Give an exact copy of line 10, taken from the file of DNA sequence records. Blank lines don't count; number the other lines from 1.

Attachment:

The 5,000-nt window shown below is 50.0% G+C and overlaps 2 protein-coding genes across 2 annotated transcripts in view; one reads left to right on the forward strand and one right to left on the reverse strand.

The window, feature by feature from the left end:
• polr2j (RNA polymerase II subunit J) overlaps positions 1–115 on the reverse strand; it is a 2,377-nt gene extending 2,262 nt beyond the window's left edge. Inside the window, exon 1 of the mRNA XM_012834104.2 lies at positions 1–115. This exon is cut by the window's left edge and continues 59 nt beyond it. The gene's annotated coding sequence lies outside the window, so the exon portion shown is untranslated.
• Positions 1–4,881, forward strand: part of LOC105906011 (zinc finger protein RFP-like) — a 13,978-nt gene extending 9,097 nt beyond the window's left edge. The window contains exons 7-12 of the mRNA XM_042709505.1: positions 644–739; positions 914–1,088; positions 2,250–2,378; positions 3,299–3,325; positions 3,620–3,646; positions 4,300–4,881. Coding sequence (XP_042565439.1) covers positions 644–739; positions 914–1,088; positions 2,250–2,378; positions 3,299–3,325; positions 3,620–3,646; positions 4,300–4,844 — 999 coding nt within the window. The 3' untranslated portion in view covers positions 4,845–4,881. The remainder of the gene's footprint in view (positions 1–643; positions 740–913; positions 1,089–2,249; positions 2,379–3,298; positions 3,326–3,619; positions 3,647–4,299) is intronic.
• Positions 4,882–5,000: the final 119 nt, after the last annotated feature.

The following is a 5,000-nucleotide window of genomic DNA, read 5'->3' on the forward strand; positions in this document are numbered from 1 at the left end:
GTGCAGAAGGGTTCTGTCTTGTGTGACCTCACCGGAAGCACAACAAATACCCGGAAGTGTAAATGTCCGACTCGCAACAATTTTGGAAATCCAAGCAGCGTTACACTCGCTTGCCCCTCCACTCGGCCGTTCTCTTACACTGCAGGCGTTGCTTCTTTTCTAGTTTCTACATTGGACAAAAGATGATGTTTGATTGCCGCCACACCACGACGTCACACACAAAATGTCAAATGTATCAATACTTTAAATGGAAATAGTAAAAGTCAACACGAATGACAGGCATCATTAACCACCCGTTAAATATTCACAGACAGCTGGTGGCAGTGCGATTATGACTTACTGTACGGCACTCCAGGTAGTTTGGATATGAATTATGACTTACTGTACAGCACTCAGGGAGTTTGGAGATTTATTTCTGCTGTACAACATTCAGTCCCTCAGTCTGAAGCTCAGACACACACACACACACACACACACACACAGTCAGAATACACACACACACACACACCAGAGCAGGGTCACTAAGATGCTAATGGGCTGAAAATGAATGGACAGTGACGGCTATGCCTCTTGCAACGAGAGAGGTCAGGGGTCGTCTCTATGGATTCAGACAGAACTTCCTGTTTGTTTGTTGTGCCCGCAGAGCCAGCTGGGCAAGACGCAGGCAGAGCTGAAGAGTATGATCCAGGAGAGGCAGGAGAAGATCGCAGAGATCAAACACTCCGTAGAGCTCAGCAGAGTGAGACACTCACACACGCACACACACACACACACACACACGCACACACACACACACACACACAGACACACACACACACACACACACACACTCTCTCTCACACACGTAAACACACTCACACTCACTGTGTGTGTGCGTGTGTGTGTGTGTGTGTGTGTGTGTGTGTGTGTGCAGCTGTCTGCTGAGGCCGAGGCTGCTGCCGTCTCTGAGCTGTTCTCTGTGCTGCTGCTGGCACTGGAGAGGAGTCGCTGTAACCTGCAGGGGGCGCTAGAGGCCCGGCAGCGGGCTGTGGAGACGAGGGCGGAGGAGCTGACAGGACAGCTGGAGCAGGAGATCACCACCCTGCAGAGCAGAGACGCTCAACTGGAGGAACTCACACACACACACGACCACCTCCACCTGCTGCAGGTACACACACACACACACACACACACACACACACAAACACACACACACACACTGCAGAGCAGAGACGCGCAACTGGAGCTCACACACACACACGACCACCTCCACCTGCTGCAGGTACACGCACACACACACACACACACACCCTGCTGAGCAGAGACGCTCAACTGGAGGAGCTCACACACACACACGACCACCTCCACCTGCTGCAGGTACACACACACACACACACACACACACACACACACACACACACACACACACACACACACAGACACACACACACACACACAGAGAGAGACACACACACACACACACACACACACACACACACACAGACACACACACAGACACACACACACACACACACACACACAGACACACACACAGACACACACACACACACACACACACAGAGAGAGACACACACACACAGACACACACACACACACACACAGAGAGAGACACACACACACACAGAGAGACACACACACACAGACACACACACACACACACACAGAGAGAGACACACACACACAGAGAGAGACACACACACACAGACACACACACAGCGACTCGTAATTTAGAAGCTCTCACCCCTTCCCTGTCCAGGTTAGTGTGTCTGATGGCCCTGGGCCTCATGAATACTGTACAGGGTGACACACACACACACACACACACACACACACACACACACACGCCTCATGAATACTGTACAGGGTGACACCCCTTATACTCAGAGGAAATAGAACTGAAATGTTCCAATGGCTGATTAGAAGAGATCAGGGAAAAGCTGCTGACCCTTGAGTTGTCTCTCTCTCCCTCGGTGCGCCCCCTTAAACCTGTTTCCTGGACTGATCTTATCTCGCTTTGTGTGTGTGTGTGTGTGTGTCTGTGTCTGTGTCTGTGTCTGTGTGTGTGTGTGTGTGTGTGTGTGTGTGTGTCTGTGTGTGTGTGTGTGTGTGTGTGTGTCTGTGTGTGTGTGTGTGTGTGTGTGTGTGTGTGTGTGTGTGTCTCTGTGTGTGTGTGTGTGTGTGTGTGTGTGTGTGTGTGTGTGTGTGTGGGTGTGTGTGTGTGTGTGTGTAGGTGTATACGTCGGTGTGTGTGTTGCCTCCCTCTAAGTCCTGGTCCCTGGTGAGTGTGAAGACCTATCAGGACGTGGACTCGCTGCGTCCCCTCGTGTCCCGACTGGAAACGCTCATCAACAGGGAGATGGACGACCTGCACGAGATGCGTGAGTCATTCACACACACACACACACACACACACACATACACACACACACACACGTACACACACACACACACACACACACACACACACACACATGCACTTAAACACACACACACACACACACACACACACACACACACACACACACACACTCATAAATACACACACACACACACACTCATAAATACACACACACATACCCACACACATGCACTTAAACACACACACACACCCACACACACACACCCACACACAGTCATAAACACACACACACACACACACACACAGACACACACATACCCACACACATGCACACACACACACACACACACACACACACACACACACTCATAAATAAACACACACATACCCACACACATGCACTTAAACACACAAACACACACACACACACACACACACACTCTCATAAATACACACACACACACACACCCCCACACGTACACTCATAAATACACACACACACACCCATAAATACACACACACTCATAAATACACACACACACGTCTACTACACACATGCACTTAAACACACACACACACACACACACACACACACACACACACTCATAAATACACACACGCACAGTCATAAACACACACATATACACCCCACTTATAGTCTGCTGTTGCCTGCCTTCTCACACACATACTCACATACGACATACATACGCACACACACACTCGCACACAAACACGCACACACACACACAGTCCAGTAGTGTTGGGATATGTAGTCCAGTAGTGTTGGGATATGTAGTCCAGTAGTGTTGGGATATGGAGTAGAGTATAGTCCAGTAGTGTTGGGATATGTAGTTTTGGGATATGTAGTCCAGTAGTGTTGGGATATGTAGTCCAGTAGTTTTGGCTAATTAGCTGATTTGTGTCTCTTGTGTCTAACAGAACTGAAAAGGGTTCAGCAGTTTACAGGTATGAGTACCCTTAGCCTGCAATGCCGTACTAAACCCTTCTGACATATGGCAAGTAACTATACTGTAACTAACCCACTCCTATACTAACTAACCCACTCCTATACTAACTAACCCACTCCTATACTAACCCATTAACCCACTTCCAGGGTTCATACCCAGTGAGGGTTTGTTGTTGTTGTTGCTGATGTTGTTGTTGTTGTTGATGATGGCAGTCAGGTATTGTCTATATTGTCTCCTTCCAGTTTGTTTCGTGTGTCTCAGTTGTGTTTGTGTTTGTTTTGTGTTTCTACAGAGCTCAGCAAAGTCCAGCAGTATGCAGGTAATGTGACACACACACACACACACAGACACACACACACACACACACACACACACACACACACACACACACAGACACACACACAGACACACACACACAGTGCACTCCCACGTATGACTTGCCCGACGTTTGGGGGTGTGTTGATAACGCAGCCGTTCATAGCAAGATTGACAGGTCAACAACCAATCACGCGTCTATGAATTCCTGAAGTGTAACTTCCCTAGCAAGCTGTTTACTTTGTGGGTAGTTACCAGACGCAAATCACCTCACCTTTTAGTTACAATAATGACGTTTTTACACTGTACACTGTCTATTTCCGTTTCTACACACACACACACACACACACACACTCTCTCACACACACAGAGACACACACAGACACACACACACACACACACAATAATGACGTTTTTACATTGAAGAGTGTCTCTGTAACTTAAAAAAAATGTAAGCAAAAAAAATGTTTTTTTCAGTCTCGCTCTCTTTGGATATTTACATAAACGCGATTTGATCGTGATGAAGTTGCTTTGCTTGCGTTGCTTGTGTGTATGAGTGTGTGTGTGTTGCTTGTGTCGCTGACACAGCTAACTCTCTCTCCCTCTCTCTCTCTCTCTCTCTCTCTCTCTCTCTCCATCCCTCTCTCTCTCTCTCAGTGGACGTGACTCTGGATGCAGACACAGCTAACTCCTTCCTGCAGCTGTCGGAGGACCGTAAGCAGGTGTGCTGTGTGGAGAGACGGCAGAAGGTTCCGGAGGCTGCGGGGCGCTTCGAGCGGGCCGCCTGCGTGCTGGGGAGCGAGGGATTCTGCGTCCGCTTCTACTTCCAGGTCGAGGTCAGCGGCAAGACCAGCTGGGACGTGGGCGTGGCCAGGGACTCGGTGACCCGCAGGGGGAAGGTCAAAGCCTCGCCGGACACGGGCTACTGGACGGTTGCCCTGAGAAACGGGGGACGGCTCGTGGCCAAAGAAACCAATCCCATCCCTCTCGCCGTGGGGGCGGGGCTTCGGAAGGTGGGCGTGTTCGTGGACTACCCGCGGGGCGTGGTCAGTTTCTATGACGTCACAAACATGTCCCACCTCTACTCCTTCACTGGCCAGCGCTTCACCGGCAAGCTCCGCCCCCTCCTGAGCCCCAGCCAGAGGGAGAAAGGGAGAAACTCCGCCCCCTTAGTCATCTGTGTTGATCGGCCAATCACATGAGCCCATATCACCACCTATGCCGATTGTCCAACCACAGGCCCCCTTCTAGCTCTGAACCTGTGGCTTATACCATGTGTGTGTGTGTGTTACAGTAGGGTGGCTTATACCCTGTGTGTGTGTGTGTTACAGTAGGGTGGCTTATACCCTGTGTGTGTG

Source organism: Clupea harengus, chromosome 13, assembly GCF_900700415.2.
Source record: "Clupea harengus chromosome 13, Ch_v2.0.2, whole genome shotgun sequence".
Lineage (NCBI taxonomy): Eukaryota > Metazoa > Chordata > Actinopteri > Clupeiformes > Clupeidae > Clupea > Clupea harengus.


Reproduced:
Lineage (NCBI taxonomy): Eukaryota > Metazoa > Chordata > Actinopteri > Clupeiformes > Clupeidae > Clupea > Clupea harengus.